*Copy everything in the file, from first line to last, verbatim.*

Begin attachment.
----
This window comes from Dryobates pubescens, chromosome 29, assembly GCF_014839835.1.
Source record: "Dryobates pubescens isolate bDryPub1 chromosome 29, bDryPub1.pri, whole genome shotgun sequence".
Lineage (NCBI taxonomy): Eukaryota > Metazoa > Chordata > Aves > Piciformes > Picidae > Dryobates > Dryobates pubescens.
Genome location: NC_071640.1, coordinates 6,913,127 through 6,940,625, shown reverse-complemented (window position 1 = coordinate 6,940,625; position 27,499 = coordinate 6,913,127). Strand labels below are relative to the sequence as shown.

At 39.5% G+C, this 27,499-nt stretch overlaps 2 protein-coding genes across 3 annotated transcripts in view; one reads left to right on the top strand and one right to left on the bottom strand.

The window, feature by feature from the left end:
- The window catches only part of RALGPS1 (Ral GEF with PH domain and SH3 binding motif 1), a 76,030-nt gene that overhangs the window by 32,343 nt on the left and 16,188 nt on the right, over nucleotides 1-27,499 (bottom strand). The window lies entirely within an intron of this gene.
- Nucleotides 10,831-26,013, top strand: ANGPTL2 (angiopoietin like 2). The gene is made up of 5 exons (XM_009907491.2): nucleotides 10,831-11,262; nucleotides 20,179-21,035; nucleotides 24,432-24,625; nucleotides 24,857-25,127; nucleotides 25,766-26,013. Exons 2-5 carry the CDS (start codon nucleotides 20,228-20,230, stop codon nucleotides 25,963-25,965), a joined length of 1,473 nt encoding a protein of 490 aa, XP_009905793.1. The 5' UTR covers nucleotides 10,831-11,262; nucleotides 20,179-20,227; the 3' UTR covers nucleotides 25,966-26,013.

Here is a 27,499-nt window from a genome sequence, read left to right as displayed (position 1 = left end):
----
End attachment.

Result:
This window comes from Dryobates pubescens, chromosome 29, assembly GCF_014839835.1.
Source record: "Dryobates pubescens isolate bDryPub1 chromosome 29, bDryPub1.pri, whole genome shotgun sequence".
Lineage (NCBI taxonomy): Eukaryota > Metazoa > Chordata > Aves > Piciformes > Picidae > Dryobates > Dryobates pubescens.
Genome location: NC_071640.1, coordinates 6,913,127 through 6,940,625, shown reverse-complemented (window position 1 = coordinate 6,940,625; position 27,499 = coordinate 6,913,127). Strand labels below are relative to the sequence as shown.

At 39.5% G+C, this 27,499-nt stretch overlaps 2 protein-coding genes across 3 annotated transcripts in view; one reads left to right on the top strand and one right to left on the bottom strand.

The window, feature by feature from the left end:
- The window catches only part of RALGPS1 (Ral GEF with PH domain and SH3 binding motif 1), a 76,030-nt gene that overhangs the window by 32,343 nt on the left and 16,188 nt on the right, over nucleotides 1-27,499 (bottom strand). The window lies entirely within an intron of this gene.
- Nucleotides 10,831-26,013, top strand: ANGPTL2 (angiopoietin like 2). The gene is made up of 5 exons (XM_009907491.2): nucleotides 10,831-11,262; nucleotides 20,179-21,035; nucleotides 24,432-24,625; nucleotides 24,857-25,127; nucleotides 25,766-26,013. Exons 2-5 carry the CDS (start codon nucleotides 20,228-20,230, stop codon nucleotides 25,963-25,965), a joined length of 1,473 nt encoding a protein of 490 aa, XP_009905793.1. The 5' UTR covers nucleotides 10,831-11,262; nucleotides 20,179-20,227; the 3' UTR covers nucleotides 25,966-26,013.

Here is a 27,499-nt window from a genome sequence, read left to right as displayed (position 1 = left end):